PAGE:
I’m going to be completely honest. It’s one thing to be the professional in the suit with the fancy words lending your expertise to better create an anti-bullying culture within the school district you work. And, as much as you may love your job and students, you’re allowed a reprieve when the workday ends. It becomes next-level, as in Momma/ Poppa Bear instinct when looking into the teary eyes of your own child who’s being harassed at school you presume to be their safe space.

    In either case, documentation is key. Whether sitting on the fancy school leadership committees or in court testifying as an expert witness on behalf of the districts that contract with my company or as a parent who is advocating for my own child, documentation matters.  Parents get emotional when it comes to their children, as they should. Kids complain, parents complain, teachers complain. Everyone has a “side” when things go wrong. The mix of emotions may lead to us vs. them exchange instead of a more productive “let’s fix this” meeting.  Bringing a summary including dates, notes outlining each incident, parent communications and school responses will help all stakeholders see that a pattern of harassment is truly occurring. This approach will likely elicit a swifter response by the anti-bullying team than would a meeting of emotional accusations being hurled from side to side.  

    4  | Know your rights and the rights of your children too.

    Your child has the right to feel safe in their learning environment.  One of the most important components of a good school is being a safe school where children are provided with a nurturing environment that positively regards their emotional, mental and physical safety.

    Children should not feel threatened, harassed, intimidated or bullied by any child or adult while at school, on the bus to-and-from school, or when attending school-sponsored events, trips, etc.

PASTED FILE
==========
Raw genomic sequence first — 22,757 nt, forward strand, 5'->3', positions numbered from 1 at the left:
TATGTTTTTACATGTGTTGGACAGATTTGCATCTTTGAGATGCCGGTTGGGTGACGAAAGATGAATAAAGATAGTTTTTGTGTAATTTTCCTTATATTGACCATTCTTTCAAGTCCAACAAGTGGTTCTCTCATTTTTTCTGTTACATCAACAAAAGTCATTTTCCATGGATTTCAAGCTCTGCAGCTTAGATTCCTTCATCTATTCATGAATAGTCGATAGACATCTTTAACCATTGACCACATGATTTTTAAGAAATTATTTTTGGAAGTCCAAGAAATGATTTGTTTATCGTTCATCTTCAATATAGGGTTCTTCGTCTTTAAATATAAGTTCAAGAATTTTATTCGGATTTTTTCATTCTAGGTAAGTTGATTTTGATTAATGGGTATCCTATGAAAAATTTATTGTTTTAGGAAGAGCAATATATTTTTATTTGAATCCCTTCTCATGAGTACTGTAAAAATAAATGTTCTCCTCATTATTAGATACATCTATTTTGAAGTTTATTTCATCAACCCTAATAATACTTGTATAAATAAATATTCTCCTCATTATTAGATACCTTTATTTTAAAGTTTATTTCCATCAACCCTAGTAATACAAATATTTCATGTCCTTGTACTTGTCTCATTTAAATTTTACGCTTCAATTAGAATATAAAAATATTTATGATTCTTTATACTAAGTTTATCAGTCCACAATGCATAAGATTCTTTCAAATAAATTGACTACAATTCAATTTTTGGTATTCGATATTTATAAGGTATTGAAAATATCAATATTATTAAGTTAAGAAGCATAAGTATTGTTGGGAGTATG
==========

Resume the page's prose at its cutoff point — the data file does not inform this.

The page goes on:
Every school should have a Bullying Coordinator. The person’s title may differ from district-to-district or state-to-state but the job responsibilities are similar.  They are the person who works at the school that is tasked with preventing and addressing incidences of bullying. Good schools have defined anti-bullying policies and violence prevention programs in place to create a district-wide culture emphasizing the importance of student safety.   

    5  | Know when it’s time to take it to the next level.

    If the school is unresponsive or doesn’t take appropriate measures to intervene, then there is a chain of command in place. Always try to work with the teachers and administrators first, as they work with the children on a daily basis.  The next point of contact would be the office of the superintendent, as they oversee all of the schools within a district. The next level would be the county or regional superintendent’s office followed by the state’s Department of Education. 

    There are also organizations that aim to help families navigate the process.  If the child has documented disabilities and has an IEP, or individual education plan, they then fall into what is called a “protected class’ there are additional laws and teams in place to ensure that they are not discriminated against or bullied because of their disability.  There are parent advocacy networks in place to help parents stand up for their children’s rights. Having worked with various districts throughout my career, I have seen firsthand how parents benefit from having an advocate attend meetings with combative school personnel. There are also Educational Law Centers that specialize in representing families who believe their child’s educational rights have been violated.

    Bullying is everyone’s problem. Accordingly, the prevention and reduction of incidences of bullying must be a top priority for all parents and educators.  It’s important to be clear on identifying what bullying is and to know how to attentively respond to incidences without being dismissive. Documentation alleviates stakeholders from sifting through emotional and verbal ramblings and forces them to deal with issues head-on.  Finally, there is a protocol chain in place to eradicate bullying and school violence that includes working directly with school personnel, partnering with an advocate and ultimately seeking legal action when problems are not addressed.



  • Last Minute Valentine’s Day Parfait

    It’s the day before Valentine’s Day.  Once again, we’ve waited until the last minute to prepare for the class party.  Trust me, been there, done that.


    Here are some guilt-free, healthful snacks that you can easily prepare for your child’s class party.


    I always feel guilty about bringing in sugary snacks or allergen prone treats.  My daughter developed a red dye allergy when she was in the third grade which made me extremely cautious about serving foods with potential allergens.  


    Yogurt Parfait


    This was the first treat that I made for my daughter’s class after discovering her allergy. I never loved the idea of overloading kids with candy then leaving them in school for the remainder of the day with the expectation that they would be capable of paying attention, concentrating in class and sitting still.  Sounds like a set-up for failure, right? I agree.